• 5

        That’ so interesting about Varoufakis, and thank you! Love hearing the other side of the story. I think you might like Janet Malcolm. I really like three of her books in particular: The journalist and the murderer, In the Freud archives, and 41 false starts – which is a nice dip in introduction to her work. The journalist and the murderer is probably the most interesting re. the ethics of writing/journalism. Love your list though. I’m currently reading Laurent Binet’s latest novel – about Barthes (kind of). Easy to spend time reading when it’s winter and cold and dark.

  3. 6

    I love your eclectic selection- I wI’ll definitely mine it in the future. I’ve declared this summer to be the summer of Elena Ferrante’s Neopolitan novels (I’m currently finishing the 1st) and Saul Bellow. Not much planned on the nonfiction front except maybe The Gene by Mukherjee and possibly a reread of Stefan Zweig’s The World of Yesterday. Pretty skimpy plans but I am at the mercy of a not so benevolent little two year old dictator who controls my every move with an iron fist. A quick and very well written piece of fascinating nonfiction by a Pulitzer winning journalist can be found in the Atlantic story “My Family’s Slave”. Here is a link

    • 7

      I STILL haven’t read Ferrante and frankly don’t seem to be in the mood for it at the moment at all. Let me know what you think of the books, that might inspire me! The Gene is great, although maybe not the easiest reading ever and I’ve been thinking about reading Zweig, too (I’ve only read some minor work by him). I read the beginning of the Atlantic story when it came out, really should finish it. Thank you!

  4. 8

    This is a special selection of books that you wont encounter easily and that makes it more intriguing for the avid book reader. Amazons and Empire of Cotton are definetely on the reading list for the summer. Have you read Samarcande by Amin Maalouf (hope I got his surname right).

    • 9

      I haven’t read Maalouf, but the book sounds wonderful (I have a very, very soft spot both for Samarkand and Persia). Thank you so much for mentioning it! And thanks for stopping by, too.

  5. 10

    You are most welcome! Actually I have been to Samarcand recently and would recommend Uzbekistan as a destination if you like Persian architecture without needing to go to Iran. Same goes for the traditional costumes and the food. Definitely give Maalouf a try then :). Your blog is very interesting and Im slowly discovering it so there will be more visits!

    • 11

      Samarkand is one of my dream destinations, the only problem is that I try not to travel to places with regimes that are clearly undemocratic. Which makes my love for Central Asia very platonic at the moment? I apologise for the late reply, but my work life is extremely intense right now and I’m struggling to post and comment as frequently as I usually do.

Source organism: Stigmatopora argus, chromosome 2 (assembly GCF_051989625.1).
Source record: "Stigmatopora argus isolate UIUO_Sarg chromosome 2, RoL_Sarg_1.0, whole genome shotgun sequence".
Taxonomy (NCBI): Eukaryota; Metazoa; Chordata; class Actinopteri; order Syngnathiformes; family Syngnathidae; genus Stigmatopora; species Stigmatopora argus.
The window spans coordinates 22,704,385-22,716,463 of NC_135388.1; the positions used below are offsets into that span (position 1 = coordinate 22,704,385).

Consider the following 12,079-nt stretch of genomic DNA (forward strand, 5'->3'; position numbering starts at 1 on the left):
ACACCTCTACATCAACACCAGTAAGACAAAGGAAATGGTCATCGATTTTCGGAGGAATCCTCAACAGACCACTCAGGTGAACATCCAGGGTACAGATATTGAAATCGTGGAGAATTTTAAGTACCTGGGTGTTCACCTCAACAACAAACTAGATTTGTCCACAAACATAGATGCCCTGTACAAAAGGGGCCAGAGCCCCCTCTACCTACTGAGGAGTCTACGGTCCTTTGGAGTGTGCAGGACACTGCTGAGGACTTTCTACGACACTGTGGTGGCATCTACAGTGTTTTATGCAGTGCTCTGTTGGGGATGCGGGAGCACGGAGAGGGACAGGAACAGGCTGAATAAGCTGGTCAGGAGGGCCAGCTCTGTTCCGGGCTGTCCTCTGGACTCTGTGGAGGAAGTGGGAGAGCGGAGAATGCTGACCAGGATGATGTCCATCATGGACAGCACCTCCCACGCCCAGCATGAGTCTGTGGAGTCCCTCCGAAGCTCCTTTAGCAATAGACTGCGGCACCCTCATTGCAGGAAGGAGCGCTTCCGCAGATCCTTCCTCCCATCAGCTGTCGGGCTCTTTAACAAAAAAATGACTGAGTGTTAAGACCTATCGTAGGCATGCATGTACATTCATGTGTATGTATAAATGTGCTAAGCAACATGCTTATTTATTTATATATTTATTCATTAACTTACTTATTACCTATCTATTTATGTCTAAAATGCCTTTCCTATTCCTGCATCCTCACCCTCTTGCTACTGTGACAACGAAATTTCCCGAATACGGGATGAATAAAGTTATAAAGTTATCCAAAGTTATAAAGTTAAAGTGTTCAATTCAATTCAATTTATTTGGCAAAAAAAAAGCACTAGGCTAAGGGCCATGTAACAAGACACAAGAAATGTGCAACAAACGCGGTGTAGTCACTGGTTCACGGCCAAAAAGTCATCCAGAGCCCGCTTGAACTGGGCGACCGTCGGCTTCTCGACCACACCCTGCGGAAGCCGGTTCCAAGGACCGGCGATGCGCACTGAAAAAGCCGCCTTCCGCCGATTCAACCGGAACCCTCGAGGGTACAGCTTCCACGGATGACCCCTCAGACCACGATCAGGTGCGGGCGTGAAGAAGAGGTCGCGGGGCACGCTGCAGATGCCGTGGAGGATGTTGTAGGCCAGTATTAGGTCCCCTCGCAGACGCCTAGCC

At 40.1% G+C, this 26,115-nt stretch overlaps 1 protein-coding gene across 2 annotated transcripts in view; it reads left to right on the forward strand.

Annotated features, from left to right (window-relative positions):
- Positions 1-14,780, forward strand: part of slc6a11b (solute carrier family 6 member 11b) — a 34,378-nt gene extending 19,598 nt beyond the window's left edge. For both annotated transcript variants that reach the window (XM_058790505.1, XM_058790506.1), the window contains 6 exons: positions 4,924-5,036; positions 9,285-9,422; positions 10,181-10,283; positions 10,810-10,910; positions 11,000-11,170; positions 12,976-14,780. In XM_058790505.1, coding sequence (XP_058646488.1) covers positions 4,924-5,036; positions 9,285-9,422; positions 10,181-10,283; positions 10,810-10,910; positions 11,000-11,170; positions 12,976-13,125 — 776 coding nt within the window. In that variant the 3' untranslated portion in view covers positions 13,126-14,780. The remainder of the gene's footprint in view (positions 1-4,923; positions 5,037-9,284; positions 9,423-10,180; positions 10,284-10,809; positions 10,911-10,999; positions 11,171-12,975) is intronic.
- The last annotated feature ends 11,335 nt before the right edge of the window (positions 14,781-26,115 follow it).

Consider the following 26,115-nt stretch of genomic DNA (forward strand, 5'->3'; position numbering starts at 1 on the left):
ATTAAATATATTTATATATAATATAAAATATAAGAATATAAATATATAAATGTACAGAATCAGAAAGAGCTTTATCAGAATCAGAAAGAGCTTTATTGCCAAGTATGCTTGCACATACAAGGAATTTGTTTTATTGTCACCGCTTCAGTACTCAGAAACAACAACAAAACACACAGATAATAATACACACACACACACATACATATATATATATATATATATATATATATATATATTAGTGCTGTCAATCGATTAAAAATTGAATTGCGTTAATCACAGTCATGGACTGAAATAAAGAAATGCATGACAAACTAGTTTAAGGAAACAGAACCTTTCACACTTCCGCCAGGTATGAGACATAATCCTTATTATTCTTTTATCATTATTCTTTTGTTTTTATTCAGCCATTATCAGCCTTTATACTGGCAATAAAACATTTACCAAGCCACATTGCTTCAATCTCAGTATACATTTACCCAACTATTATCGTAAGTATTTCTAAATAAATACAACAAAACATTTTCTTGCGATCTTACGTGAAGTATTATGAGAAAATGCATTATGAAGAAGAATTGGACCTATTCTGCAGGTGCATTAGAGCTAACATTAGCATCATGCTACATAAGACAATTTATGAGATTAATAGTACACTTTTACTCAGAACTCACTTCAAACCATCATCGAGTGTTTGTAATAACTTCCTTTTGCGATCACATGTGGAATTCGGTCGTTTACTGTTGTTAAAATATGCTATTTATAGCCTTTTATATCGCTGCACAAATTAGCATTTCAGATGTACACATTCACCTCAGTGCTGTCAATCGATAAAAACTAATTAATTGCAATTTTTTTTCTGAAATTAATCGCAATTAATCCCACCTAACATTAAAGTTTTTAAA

• 12

      Not sure if you’re checking back here (probably not), but I bought Samarkand when in London! I of course bought 15 other books too (on top of my huge already existing TBR), so not sure when I’ll get to it.

  6. 13

    Thank you for this list/suggestion. I have actually started reading some of the Bakewell and so far have found it incredibly accessible – given it comes hot on the heels of reading dense but excellent accounts of Western and Classical philosophy it is exactly what is needed. In terms of other non-fiction I am tempted by Edward Luce The Retreat of Western Liberalism and Yanis Varoufakis’ Adults in the Room. A treat I can’t wait to read is Adam Nicolson’s book The Seabird’s Cry: The lives and loves of puffins, gannets and other voyagers (described in the TLS and sounds utterly different to what I normally read and so refreshing and tempting as a result). I shall no doubt also dip in to some of your suggestions as I have not come across them other than the Bakewell and Yval Noah Harrari. In particular ‘A Line in the Sand’ really interests me and will n doubt get bought and read soon. Finally I recently read Helen Rappaport’s accounts of the start of the revolution in St Ptersburg (before I went) and would recommend that for a series of interesting snippets of eye witness accounts of the way events gained a momentum and what it was like as experienced by foreign journalists on the ground (which of course only presents one side but still interesting).